Appleton's Cyclopedia of American Biography, edited by James
Grant Wilson, John Fiske and Stanley L. Klos. Six volumes, New York: D. Appleton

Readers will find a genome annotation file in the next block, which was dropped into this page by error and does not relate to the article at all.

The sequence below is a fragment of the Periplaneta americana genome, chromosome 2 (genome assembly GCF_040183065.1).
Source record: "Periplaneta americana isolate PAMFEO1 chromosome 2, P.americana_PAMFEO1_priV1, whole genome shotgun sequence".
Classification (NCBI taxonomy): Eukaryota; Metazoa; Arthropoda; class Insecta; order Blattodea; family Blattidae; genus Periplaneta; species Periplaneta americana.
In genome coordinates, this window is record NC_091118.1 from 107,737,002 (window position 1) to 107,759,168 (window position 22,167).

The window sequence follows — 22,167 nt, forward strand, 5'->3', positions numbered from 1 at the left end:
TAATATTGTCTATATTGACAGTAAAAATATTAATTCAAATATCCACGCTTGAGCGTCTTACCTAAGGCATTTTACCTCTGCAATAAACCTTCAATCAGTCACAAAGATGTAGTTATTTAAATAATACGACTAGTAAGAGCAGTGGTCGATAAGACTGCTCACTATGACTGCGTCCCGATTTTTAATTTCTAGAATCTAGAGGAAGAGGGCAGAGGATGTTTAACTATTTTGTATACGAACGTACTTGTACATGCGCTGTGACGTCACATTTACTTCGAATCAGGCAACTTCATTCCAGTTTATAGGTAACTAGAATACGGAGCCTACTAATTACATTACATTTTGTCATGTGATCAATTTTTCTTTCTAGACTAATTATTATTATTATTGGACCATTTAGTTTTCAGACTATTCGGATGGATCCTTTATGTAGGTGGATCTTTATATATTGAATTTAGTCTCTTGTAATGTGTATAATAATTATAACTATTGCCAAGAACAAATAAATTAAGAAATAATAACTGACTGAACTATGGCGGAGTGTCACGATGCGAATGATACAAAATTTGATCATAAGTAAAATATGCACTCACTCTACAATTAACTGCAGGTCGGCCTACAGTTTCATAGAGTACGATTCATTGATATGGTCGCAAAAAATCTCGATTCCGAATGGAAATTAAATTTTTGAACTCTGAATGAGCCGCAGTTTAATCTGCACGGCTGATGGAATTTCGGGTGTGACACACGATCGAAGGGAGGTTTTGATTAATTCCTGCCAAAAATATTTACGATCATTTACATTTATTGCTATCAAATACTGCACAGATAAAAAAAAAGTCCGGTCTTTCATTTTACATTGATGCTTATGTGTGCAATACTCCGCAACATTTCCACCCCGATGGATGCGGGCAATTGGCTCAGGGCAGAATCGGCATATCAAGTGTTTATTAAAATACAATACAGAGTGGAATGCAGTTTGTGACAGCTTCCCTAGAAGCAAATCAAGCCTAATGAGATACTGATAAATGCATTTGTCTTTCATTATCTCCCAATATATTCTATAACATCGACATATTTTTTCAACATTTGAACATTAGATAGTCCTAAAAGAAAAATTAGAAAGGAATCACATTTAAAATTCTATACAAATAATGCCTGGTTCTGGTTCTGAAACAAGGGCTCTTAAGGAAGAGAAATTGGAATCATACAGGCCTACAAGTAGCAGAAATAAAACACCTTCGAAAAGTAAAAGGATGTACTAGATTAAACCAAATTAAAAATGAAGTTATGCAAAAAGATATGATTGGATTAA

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BUCKHOUT, Isaac Craig, civil engineer, born in Morrisania, New York, in 1831; died in White Plains, New York, 27 September, 1874. His father was manager of the old Gouverneur Morris estate. On leaving school in 1848 he was employed on the Harlem railroad as a rodman under Allen Campbell, who afterward became president of the road. Here he attracted the attention of his employers by his intelligence and quickness. He was afterward a surveyor in Paterson, New Jersey, and was then made engineer and superintendent of the water-works of that city. After this he returned to New York, became City surveyor, and then resumed his connection with the Harlem railroad company, superintending the construction of the old viaduct over the Harlem flats and bridge over the Harlem River in 1853. He was engineer of the company in 1857, and in 1863 was made superintendent. He designed the Grand Central station, as well as the improvement on Fourth avenue. When the charter for that work was granted, the legislature appointed a board of four engineers, one of whom was Mr. Buckhout, and the members elected him as the superintendent. When Mr. Vanderbilt obtained the charter for building an underground railroad to the City Hall, Mr. Buckhout's plan was declared the best submitted, and his plan for an underground railroad in Brooklyn was also adopted. Mr. Buckhout was a personal friend of Horace Greeley, and superintended the improvements about Mr. Greeley's residence at Chappaqua. His death was caused by fever, contracted by standing on the marshy ground at Sixtieth street and North river, where he was superintending the construction of an elevator for the Hudson River railroad company.
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